While waiting on the deck of his troop transport ship to load into a landing craft on the morning of D-Day Sergeant George Kobe, of Roanoke’s Company D, 116th Infantry, passed this dollar bill around gathering signatures from as many of his comrades as possible. At least six of the men who wrote their names (some are illegible) were killed later that day. Virginia National Guard Historical Collection

While waiting on the deck of his troop transport ship to load into a landing craft on the morning of D-Day Sergeant George Kobe, of Roanoke’s Company D, 116th Infantry, passed this dollar bill around gathering signatures from as many of his comrades as possible. At least six of the men who wrote their names (some are illegible) were killed later that day. Virginia National Guard Historical Collection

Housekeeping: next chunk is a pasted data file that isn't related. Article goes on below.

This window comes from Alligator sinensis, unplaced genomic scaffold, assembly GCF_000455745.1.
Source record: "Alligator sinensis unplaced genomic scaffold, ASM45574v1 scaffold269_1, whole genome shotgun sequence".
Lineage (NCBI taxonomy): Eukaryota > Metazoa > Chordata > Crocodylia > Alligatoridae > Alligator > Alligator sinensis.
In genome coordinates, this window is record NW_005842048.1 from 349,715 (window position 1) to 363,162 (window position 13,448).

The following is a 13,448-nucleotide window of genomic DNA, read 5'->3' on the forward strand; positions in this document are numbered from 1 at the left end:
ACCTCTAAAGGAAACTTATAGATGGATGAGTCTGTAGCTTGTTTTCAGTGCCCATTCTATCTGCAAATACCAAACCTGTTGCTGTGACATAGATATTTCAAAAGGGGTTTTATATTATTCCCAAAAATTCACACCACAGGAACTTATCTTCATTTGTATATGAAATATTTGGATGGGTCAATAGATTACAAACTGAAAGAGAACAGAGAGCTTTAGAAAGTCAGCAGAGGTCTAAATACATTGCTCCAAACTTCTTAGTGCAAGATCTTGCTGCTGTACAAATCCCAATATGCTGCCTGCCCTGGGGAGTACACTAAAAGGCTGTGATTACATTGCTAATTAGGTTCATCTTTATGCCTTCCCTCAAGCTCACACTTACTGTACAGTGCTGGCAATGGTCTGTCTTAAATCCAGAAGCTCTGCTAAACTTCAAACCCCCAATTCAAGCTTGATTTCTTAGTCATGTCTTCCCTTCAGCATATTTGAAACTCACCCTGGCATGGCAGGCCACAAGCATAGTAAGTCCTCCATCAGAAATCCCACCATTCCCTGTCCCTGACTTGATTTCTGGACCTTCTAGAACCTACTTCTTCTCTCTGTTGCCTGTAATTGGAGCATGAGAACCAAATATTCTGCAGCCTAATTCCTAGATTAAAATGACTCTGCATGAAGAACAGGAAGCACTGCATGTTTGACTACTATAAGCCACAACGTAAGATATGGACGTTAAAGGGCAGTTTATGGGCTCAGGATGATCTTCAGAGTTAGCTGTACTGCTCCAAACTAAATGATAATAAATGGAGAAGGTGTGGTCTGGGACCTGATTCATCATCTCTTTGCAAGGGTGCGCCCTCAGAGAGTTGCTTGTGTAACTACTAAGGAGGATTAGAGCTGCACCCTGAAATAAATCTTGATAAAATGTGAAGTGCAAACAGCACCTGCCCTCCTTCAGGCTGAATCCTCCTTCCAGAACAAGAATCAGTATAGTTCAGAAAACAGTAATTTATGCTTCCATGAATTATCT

And you think your iPad is cool
V-mail is inspected for flaws on an enlarging “reader” at the Pentagon building, Washington, D.C. V-mail is available to and from the armed forces stationed outside the United States. It is only 1/65th the weight of ordinary mail and saves ninety-eight percent of the cargo space required for ordinary letters. 1,600 letters can be placed on a roll of film little larger than a pack of cigarettes. (1943, Library of Congress)
MORE: A history of V-mail from the National Postal Museum

And you think your iPad is cool

V-mail is inspected for flaws on an enlarging “reader” at the Pentagon building, Washington, D.C. V-mail is available to and from the armed forces stationed outside the United States. It is only 1/65th the weight of ordinary mail and saves ninety-eight percent of the cargo space required for ordinary letters. 1,600 letters can be placed on a roll of film little larger than a pack of cigarettes. (1943, Library of Congress)

MORE: A history of V-mail from the National Postal Museum